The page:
Tag Archives: Nicholasville Kentucky

Duncan Family of Jessamine County

In an earlier post I shared photos of the small Duncan Cemetery located on Main Street in Nicholasville.  Today I share more information about the family, from one of the biographies gathered and written by W. H. Perrin, J. H. Battle and G. C. Kniffin, published in 1887.   Biographies were written and accumulated over the state and country during this time period, to save the historical information of local, ordinary people.  I have found these to be useful not only in my Kentucky research, but also in Illinois, Iowa and Nebraska.  Remember to use these biographies as a beginning point, going back to original research to back up what is written in these biographies from over a century ago. 

To see more photographs of this cemetery go to the Duncan Cemetery blog written in April of this year.

from Kentucky – A History of the State; Perrin, Battle, Kniffin, 1887

Jessamine County

Duncan Family

It has been truly said, ‘Those lives that are without striking incidents are nevertheless worthy of record.’  That portion of history which is denominated biography has particular claims upon the historian, and truth is but a matter of common honesty.  Rev. William Duncan was born in Perthshire, Scotland, January 7, 1630.  He fell a martyr during the religious troubles that afflicted Scotland at the time Charles II was restored to the throne of his ancestors.  Rev. William Duncan had a grandson, William Duncan, who was born in Scotland, April 19, 1690, and settled in the colony of Virginia in the year 1719.  He was married to Ruth Rawley February 11, 1722.

Rawley Duncan, born in Culpeper County, Virginia, November 23, 1724, was the grandfather of the late William Duncan of Jessamine County, who died in 1863, and was born in Jessamine County, January 1, 1788.  William was married to Miss Nancy Blackford, daughter of Benjamin Blackford, in 1813.  The following are the names of his children in their order:  Ryan, born November 6, 1814; Margaret, January 14, 1817; Catherine, July 17, 1819; Sally Ann, October 21, 1821; James B., February 7, 1824; Robert, September 8, 1826; Benjamin S, February 13, 1829; Charles W., April 28, 1831, and Mary D., September 25, 1834.  Robert and Benjamin are the only sons now living.  Mrs. Kate Bourn and Mrs. Sallie Scott, the only daughters.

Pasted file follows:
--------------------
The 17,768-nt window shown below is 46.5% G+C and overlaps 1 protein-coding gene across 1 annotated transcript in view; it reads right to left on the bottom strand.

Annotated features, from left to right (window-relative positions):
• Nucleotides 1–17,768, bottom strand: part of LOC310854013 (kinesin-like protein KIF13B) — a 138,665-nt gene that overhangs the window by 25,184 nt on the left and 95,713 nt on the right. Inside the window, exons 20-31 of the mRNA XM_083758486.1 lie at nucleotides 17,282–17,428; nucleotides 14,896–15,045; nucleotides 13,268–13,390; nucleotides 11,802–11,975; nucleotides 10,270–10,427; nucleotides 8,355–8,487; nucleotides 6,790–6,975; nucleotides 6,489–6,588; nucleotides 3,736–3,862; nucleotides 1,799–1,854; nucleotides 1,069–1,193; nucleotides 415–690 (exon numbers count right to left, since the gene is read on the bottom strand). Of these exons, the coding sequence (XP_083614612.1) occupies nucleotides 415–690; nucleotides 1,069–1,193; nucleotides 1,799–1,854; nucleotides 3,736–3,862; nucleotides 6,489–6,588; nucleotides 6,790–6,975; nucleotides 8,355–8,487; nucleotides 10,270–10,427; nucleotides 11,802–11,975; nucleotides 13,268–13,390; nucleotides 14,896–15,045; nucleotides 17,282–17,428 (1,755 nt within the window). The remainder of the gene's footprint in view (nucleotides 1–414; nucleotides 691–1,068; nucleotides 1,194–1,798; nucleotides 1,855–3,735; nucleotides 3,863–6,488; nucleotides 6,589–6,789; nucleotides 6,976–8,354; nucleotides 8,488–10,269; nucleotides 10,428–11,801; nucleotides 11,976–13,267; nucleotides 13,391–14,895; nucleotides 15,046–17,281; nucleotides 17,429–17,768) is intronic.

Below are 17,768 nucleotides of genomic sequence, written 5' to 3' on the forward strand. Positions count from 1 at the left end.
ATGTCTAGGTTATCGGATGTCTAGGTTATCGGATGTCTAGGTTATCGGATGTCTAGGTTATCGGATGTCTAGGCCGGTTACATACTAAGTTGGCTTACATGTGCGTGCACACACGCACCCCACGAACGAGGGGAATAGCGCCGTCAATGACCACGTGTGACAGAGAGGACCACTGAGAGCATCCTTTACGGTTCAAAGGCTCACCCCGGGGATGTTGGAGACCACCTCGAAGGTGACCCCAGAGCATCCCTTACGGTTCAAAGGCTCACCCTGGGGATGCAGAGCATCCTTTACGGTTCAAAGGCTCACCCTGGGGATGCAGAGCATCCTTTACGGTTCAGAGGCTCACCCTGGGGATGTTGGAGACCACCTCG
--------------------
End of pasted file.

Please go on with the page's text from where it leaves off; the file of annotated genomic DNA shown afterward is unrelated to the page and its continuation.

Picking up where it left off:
William and Nancy Blackford Duncan’s stones are the two taller ones in the middle row.  William  Duncan, born January 1, 1788, died September 6, 1863.  Nancy, wife of William Duncan, born December 17, 1791, died June 24, 1860.

Robert Duncan was married to Miss Virginia Nave, youngest daughter of Jonathan Nave, in 1865.  The names of his children are Maggie Florence, Robert Jacob, Lizzie, Miranda and Emma Besueden.  Benjamin S. Duncan was married to Lucy A. Funk, youngest daughter of John Funk, May 22, 1856.  His children are:  Allen B., Carrie B. and John W. Duncan.  Allen B. Duncan married Miss Georgia Proctor, daughter of J. W. Proctor, cashier of the First National Bank of Danville, Kentucky.  Carrie B. Duncan married David Bell, son of Dr. Bell and grandson of the late Judge Robertson, both of Lexington, Kentucky.  J. W. Duncan is not married.

Charles Duncan, the grandfather of Robert and Benjamin, was born at Culpeper C. H., Virginia, October 8, 1762.  He settled in Jessamine County in 1787, where he reared a large family, and died during a visit he made to Washington, Indiana, July 12, 1829.  Sallie A. Duncan, daughter of William and Nancy Duncan, was married to Robert Carlisle, in 1851; he was a native of Fayette County, Kentucky.  His father was Robert Carlisle, who was born in Virginia, and John G. Carlisle is a nephew of Robert Carlisle, Sr.  R. G. Carlisle was a school-teacher in this county about 1850.  He was born in 1820, and his death occurred in 1864.  One child born to Robert G. Carlisle survives, Lizzie G., married to James A. Hulett, of Jessamine County.  Sallie A. Duncan’s second marriage was to Willaby S. Scott, who was born in Bourbon County, Kentucky, in 1815, died in 1882, leaving three children, Sallie, Carlisle and Eliza.  Mrs. Scott owns seventy acres of fine land in Nicholasville Precinct.  B. S. Duncan owns 380 acres in the same precinct.